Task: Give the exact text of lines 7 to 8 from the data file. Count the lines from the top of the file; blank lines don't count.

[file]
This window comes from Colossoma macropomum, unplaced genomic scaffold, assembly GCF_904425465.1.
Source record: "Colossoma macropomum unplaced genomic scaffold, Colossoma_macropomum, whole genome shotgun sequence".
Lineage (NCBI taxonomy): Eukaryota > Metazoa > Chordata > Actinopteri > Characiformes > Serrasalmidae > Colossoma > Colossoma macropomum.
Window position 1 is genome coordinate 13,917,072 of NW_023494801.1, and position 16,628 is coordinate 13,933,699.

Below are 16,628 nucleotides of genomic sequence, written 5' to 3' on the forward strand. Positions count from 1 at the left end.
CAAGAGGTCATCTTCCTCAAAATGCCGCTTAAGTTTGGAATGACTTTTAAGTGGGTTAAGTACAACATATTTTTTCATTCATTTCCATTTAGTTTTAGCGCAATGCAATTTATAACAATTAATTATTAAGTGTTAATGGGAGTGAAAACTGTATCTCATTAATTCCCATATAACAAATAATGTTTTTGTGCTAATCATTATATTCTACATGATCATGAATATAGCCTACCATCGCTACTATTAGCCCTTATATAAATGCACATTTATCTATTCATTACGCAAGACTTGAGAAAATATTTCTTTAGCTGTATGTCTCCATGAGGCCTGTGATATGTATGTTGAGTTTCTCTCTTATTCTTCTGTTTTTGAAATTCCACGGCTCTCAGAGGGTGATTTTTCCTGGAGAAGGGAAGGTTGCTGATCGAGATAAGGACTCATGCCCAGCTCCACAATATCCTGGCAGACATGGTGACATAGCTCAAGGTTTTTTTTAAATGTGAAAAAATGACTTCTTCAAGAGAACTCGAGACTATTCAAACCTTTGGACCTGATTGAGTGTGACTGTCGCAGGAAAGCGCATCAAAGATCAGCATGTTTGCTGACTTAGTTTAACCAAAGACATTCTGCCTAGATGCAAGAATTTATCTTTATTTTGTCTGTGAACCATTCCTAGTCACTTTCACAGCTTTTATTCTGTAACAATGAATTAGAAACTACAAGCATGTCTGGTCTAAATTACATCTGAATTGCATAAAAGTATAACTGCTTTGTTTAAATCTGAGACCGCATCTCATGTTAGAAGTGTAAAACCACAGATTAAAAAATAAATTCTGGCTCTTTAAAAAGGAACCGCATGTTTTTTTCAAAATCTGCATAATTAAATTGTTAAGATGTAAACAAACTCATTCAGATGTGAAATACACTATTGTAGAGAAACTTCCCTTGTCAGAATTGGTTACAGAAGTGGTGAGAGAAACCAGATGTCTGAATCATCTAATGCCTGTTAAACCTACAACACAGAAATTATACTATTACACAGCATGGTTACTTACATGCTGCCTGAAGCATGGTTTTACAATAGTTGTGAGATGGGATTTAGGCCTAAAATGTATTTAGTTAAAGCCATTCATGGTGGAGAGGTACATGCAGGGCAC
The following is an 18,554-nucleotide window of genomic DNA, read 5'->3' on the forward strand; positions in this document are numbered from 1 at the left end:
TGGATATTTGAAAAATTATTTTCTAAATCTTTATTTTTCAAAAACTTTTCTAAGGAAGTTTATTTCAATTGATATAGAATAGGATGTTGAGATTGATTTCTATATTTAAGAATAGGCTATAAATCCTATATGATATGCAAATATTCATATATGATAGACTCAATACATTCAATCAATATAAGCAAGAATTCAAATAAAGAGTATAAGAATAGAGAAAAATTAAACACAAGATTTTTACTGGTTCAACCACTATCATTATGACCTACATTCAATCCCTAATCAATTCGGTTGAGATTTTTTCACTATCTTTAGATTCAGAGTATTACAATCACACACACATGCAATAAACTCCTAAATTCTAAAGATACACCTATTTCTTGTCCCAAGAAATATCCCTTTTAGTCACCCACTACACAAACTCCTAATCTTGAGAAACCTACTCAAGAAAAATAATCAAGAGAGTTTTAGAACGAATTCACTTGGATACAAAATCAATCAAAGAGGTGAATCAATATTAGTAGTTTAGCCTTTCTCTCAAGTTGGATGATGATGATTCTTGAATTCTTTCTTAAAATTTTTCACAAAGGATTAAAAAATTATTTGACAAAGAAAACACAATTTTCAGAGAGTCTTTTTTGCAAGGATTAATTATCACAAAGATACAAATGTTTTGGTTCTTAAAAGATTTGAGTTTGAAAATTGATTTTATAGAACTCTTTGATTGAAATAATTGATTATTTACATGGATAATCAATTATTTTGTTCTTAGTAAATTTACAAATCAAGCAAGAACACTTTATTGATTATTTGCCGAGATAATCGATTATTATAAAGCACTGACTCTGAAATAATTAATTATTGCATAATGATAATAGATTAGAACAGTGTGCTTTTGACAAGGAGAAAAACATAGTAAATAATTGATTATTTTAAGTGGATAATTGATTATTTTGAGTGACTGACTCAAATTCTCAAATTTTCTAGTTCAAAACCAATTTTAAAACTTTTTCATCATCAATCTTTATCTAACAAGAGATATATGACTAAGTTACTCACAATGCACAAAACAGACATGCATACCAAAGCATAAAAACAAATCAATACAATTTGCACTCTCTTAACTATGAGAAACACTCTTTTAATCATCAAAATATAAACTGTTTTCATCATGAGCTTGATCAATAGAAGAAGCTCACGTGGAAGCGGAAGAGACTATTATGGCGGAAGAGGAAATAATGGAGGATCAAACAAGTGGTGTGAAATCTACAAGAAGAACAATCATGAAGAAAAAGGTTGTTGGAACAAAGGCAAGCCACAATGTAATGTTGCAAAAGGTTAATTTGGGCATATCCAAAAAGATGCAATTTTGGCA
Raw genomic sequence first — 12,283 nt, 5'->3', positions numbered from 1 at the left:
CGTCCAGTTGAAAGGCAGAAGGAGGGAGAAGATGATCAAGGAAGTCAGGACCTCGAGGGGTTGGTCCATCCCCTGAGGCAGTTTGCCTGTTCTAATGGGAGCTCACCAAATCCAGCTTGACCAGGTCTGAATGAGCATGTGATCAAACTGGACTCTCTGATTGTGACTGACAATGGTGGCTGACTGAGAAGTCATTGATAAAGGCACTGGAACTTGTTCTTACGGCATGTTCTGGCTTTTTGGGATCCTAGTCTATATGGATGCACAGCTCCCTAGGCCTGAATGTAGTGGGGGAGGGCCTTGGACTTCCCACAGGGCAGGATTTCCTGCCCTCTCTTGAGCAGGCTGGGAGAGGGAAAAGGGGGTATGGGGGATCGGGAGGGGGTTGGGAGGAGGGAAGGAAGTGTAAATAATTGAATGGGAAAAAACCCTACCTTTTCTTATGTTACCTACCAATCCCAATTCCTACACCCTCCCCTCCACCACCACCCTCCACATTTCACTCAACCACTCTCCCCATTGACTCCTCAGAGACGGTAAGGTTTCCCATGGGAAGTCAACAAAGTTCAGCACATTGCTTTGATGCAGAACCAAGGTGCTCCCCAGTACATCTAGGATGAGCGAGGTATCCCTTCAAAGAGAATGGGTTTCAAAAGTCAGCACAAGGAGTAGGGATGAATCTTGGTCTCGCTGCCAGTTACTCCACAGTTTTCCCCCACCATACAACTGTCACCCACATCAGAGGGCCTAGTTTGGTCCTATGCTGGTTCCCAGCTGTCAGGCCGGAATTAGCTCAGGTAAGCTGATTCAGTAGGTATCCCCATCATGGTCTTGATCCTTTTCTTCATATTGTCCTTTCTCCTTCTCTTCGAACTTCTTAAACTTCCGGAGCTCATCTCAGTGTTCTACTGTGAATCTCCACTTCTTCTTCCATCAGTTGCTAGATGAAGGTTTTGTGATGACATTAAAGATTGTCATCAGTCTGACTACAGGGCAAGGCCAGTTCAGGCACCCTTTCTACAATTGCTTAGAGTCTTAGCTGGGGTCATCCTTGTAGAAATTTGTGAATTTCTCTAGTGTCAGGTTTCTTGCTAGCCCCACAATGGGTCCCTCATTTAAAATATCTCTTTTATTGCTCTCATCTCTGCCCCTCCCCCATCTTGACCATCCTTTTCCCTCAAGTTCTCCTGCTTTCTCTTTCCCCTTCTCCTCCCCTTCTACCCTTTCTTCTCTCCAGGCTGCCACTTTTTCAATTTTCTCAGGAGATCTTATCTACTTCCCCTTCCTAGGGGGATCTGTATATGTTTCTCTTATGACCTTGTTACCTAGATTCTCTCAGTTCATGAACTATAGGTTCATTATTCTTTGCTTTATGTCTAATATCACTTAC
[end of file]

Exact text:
The following is an 18,554-nucleotide window of genomic DNA, read 5'->3' on the forward strand; positions in this document are numbered from 1 at the left end:
TGGATATTTGAAAAATTATTTTCTAAATCTTTATTTTTCAAAAACTTTTCTAAGGAAGTTTATTTCAATTGATATAGAATAGGATGTTGAGATTGATTTCTATATTTAAGAATAGGCTATAAATCCTATATGATATGCAAATATTCATATATGATAGACTCAATACATTCAATCAATATAAGCAAGAATTCAAATAAAGAGTATAAGAATAGAGAAAAATTAAACACAAGATTTTTACTGGTTCAACCACTATCATTATGACCTACATTCAATCCCTAATCAATTCGGTTGAGATTTTTTCACTATCTTTAGATTCAGAGTATTACAATCACACACACATGCAATAAACTCCTAAATTCTAAAGATACACCTATTTCTTGTCCCAAGAAATATCCCTTTTAGTCACCCACTACACAAACTCCTAATCTTGAGAAACCTACTCAAGAAAAATAATCAAGAGAGTTTTAGAACGAATTCACTTGGATACAAAATCAATCAAAGAGGTGAATCAATATTAGTAGTTTAGCCTTTCTCTCAAGTTGGATGATGATGATTCTTGAATTCTTTCTTAAAATTTTTCACAAAGGATTAAAAAATTATTTGACAAAGAAAACACAATTTTCAGAGAGTCTTTTTTGCAAGGATTAATTATCACAAAGATACAAATGTTTTGGTTCTTAAAAGATTTGAGTTTGAAAATTGATTTTATAGAACTCTTTGATTGAAATAATTGATTATTTACATGGATAATCAATTATTTTGTTCTTAGTAAATTTACAAATCAAGCAAGAACACTTTATTGATTATTTGCCGAGATAATCGATTATTATAAAGCACTGACTCTGAAATAATTAATTATTGCATAATGATAATAGATTAGAACAGTGTGCTTTTGACAAGGAGAAAAACATAGTAAATAATTGATTATTTTAAGTGGATAATTGATTATTTTGAGTGACTGACTCAAATTCTCAAATTTTCTAGTTCAAAACCAATTTTAAAACTTTTTCATCATCAATCTTTATCTAACAAGAGATATATGACTAAGTTACTCACAATGCACAAAACAGACATGCATACCAAAGCATAAAAACAAATCAATACAATTTGCACTCTCTTAACTATGAGAAACACTCTTTTAATCATCAAAATATAAACTGTTTTCATCATGAGCTTGATCAATAGAAGAAGCTCACGTGGAAGCGGAAGAGACTATTATGGCGGAAGAGGAAATAATGGAGGATCAAACAAGTGGTGTGAAATCTACAAGAAGAACAATCATGAAGAAAAAGGTTGTTGGAACAAAGGCAAGCCACAATGTAATGTTGCAAAAGGTTAATTTGGGCATATCCAAAAAGATGCAATTTTGGCA